My vision when I wrote Serafina and the Black Cloak was to write something that had the feel of an Old World story (which I have always loved reading), but to give it a strong American setting and sentiment. So, when I sat down to write the story, one of my main goals was to capture a sense of the mystery, beauty and ruggedness of the Blue Ridge Mountains, as well as a little hint of its people and folklore. For example, here and there I tried to use words and ideas that are part of the old mountain culture, like when I used the words haint (ghost) and catamount.
Q: Have you read much of your fellow North Carolina middle grade fantasy authors’ work, such as John Claude Bemis, Stephen Messer, and Ursula Vernon?
Actually, I have not. I tend to read widely, usually outside the genre, both fiction and nonfiction.
Q: You already had literary ambitions 10 years ago when you became involved with Narrative Magazine. What are some of the bigger writing lessons you learned in your 8 years there?
Narrative Magazine is one of the most prestigious literary magazines in the country, so I was honored to work with them in a variety of ways for eight years. First and foremost, the two founders and editors of the magazine were my writing mentors during that time. I worked closely with them to improve my writing skills. At the same time, I was involved in the technical and business management of the magazine, so I had a wonderful glimpse into the business side of the publication world. One of the main things I learned was that although publishing is indeed a business, what drives it day in and day out, is a love for good stories and an appreciation for both authors and their readers.
Q: Relatedly, what if any skills do you think transition well between your tech career (as an inventor and entrepreneur) and your new career as an author?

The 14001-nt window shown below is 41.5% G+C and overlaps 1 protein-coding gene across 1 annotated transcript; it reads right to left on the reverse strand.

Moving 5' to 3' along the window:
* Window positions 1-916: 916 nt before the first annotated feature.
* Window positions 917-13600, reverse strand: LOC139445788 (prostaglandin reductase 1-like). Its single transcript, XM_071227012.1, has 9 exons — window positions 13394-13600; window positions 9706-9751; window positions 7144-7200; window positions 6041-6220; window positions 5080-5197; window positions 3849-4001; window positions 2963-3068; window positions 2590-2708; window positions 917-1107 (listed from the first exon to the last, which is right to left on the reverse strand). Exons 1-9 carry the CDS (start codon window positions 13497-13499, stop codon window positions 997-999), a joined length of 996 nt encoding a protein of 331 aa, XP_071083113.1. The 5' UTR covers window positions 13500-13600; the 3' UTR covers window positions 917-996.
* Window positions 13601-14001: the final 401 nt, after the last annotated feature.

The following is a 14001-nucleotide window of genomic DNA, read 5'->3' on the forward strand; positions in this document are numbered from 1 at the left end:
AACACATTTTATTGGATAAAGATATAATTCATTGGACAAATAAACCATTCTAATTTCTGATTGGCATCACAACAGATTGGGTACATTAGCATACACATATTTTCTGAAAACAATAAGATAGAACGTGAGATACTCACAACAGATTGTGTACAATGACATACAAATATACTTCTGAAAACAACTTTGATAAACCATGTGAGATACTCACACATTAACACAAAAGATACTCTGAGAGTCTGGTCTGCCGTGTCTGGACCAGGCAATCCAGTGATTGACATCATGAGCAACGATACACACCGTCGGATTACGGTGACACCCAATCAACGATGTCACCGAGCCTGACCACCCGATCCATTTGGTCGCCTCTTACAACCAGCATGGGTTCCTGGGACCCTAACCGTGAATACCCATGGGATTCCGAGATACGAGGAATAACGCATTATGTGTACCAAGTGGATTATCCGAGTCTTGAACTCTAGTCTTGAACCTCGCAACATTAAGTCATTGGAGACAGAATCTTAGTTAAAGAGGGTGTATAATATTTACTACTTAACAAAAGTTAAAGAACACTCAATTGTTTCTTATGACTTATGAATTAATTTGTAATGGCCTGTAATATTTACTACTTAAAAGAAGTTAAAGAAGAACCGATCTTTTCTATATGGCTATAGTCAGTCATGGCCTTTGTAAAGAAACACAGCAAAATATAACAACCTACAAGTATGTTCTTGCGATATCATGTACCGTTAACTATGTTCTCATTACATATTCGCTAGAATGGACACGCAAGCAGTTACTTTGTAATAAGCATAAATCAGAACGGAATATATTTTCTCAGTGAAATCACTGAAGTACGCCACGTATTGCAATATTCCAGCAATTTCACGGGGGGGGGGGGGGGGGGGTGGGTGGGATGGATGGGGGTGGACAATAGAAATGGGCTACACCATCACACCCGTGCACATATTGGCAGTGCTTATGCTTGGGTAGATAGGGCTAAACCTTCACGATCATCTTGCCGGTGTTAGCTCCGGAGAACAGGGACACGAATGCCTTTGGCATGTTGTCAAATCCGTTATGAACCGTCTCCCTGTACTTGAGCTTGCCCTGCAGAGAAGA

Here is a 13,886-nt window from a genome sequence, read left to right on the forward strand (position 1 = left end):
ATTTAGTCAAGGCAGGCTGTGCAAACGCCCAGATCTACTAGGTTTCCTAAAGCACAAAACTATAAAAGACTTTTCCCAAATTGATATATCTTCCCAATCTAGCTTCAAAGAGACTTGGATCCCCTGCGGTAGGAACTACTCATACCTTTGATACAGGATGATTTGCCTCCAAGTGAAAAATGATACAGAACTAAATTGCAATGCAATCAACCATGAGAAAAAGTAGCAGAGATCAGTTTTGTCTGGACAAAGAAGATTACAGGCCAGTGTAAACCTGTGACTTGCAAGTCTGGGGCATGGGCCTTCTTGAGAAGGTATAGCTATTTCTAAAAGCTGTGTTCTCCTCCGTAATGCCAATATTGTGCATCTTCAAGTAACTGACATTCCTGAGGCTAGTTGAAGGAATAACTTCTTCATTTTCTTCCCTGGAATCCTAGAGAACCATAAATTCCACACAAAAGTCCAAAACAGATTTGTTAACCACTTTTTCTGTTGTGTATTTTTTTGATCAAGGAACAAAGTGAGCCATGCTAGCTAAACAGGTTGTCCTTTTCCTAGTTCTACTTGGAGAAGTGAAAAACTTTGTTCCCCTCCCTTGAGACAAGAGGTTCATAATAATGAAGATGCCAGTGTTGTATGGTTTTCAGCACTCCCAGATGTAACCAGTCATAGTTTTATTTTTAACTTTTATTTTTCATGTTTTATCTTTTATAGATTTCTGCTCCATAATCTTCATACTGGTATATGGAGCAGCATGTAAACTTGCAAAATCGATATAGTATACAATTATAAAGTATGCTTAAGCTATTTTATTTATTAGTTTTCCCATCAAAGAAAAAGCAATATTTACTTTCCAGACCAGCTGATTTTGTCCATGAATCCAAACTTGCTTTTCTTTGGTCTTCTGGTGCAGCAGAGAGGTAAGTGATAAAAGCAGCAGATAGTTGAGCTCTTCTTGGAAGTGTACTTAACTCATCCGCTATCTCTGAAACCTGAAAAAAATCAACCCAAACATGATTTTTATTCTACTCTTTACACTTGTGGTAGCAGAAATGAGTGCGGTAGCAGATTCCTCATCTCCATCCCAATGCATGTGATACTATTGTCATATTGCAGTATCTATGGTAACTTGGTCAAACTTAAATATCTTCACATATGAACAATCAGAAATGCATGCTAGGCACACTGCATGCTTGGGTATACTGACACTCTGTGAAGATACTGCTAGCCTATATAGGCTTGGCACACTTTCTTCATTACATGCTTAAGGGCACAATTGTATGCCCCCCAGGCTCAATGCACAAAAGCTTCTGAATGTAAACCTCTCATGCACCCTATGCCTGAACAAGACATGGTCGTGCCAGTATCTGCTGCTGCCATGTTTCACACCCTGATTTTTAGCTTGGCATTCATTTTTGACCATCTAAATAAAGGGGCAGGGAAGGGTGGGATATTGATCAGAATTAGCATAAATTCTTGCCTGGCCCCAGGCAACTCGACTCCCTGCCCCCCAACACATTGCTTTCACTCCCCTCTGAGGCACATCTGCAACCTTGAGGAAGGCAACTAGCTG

This is going to sound strange to many people, but I find that there are many similarities between engineering, software programming, and writing fiction. In some ways they are totally different. But in other ways, they require creativity, imagination, an attention to detail, thinking about structure and flow, problem solving, and so on. To me, it’s all a natural fit. Once the book was published, my entrepreneurial tendencies took over and started focusing on the best way to get it out into the world where people might notice it. For example, we created [the] video book trailer to show people what the book was about and hopefully get them interested in reading it.
Q: You were at the Bookmarks Festival in Winston-Salem this past weekend, and will be at both the SIBA trade show and a reading at Quail Ridge Books this coming weekend. Are you enjoying that part of the author life?
Like many writers, I am an introvert. I enjoy spending hours alone thinking about and working on my stories. However, I have to say, now that I’ve been getting out into the world a little bit, I totally LOVE meeting and talking to fans of Serafina and the Black Cloak. Everyone is so kind and warm and generous. I love their enthusiasm for the book and their genuine support for my family and me.
Q: While a sequel to Serafina is surely high on your readership’s list of demands, you and your daughters have a much more modern (even futuristic) hobby interest in robotics which seems also to beg to be a part of a future, unrelated book. Do you have any books under contract that you can talk about, or hints as to what might be coming next from you?
Right now, I’m totally focused on writing Book 2 and Book 3 of the Serafina series, which Disney Hyperion wants to publish as soon as possible. My daughters and I also continue to build robots together, which is always fun for us.